We passed very few towns of any description and it was very apparent how big and how sparsely populated (the second least densely populated country?)
Great swathes of semi arid countryside rolled on for kilometre after kilometre and it was the distance signs that kept us in touch with how we were progressing – easy driving at 120km an hour with the occasional truck to overtake to break the monotony.
We went through one small mountain range before flat expanses of scrubby plain took over again and it was with some relief and some fatigue that we spotted the mountain area of Aus ahead on the horizon.
We went into the town to discover that Klein Aus Vista was a further two kilometres on the Luderitz road and then wound our way to the reception area for Eagles Nest and the other accommodation options.
We were able to order a BBQ pack from the hotel which meant we hadn’t needed to stock up on supplies earlier, but now found ourselves blessed with a coronary sized pile of red meat for the evening, having added oryx fillets and more boerewors to our earlier stash.
Maureen laughed at my insistence that I should take a couple of beers with me and I understood why when we got to our Desert Vista bungalow as it was well stocked.
We drove the 7 kilometres round the side of the mountain, starting to wish that we had opted for a 4×4 as the golf narrowly avoided bottoming out on the lumps and bumps that passed for a road round here.
It was worth the extra distance. A stunning setting right on the edge of the desert with the granite boulders as a backdrop. Indeed one large boulder formed the back wall of our luxurious chalet style dwelling.
Having been warned about and having spotted the baboons that were said to be a potential pest when cooking, I fired up the BBQ slightly gingerly using a combination of really solid firewood and some charcoal briquettes that we had bought earlier.
As it happened we were unmolested by our ape cousins and we enjoyed some lovely tender fillet and I slightly overcooked the oryx fillets but they were still tasty.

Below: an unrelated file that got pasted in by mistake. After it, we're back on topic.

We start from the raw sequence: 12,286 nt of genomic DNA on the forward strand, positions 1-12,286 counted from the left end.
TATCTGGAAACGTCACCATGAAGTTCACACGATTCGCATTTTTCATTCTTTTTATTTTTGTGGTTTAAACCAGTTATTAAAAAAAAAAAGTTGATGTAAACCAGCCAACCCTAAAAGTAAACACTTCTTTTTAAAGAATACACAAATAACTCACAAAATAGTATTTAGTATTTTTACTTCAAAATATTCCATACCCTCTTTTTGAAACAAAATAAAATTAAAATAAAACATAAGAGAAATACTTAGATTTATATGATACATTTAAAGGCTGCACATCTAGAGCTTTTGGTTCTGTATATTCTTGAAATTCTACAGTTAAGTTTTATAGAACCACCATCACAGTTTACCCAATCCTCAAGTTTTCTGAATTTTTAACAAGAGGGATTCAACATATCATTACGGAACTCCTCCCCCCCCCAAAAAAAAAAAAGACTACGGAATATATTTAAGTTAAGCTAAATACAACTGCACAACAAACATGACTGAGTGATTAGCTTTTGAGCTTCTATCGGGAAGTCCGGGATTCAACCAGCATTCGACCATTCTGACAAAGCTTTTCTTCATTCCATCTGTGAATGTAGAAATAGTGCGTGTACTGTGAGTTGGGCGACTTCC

The wind was howling and I thought it would stop after dark but never did. A taste of things to come perhaps. The color of the blue sky on the horizon behind the chalet was to be seen to be believed. It looked like it had been photoshopped – why does the blue seem so deep here – is it the quality of the air?
Too many bottles of wine and trivial pursuit later we ignored the field mice rummaging through the kitchen and enjoyed a sound sleep with no chance of any noise disturbing us as we were out in the middle of nowhere with the other chalets a very discreet distance apart.
We were up early to walk with the bushmen. Luckily I woke up without the alarm as the sun streamed in the window – on checking the time I realised that either it got light at 3am or I was still on UK time on the tablet.
We set off at 7.30 with two guides, Fidel and Chris (freshly arrived the previous week from the Caprivi area and learning the ropes) and five bushmen in leather hot pants and nothing else.
It was pure theatre as they had obviously left their trainers and man united shirts in their quarters and dressed up like their ancestors used to have. It was lovely to hear their clicking language – six different clicks made with various shapes of the tongue.
They acted out various aspects of daily life for the bushman – hiding water, hunting and trapping, medicines and toilet habits. Each time the guides “translated” but in fact they couldn’t understand the bushman language so had to learn the script off pat.
Back for breakfast and then a free period with swimming and blogging until the afternoon combination drive through the reserve and then watching the cheetahs being fed followed by a sundowner drink at the top of one of the dunes. All very spectacular and the game drive had plenty of deer and giraffe to see, as well as going across a large dry salt pan which apparently stretched as far as the airport – three hours drive away.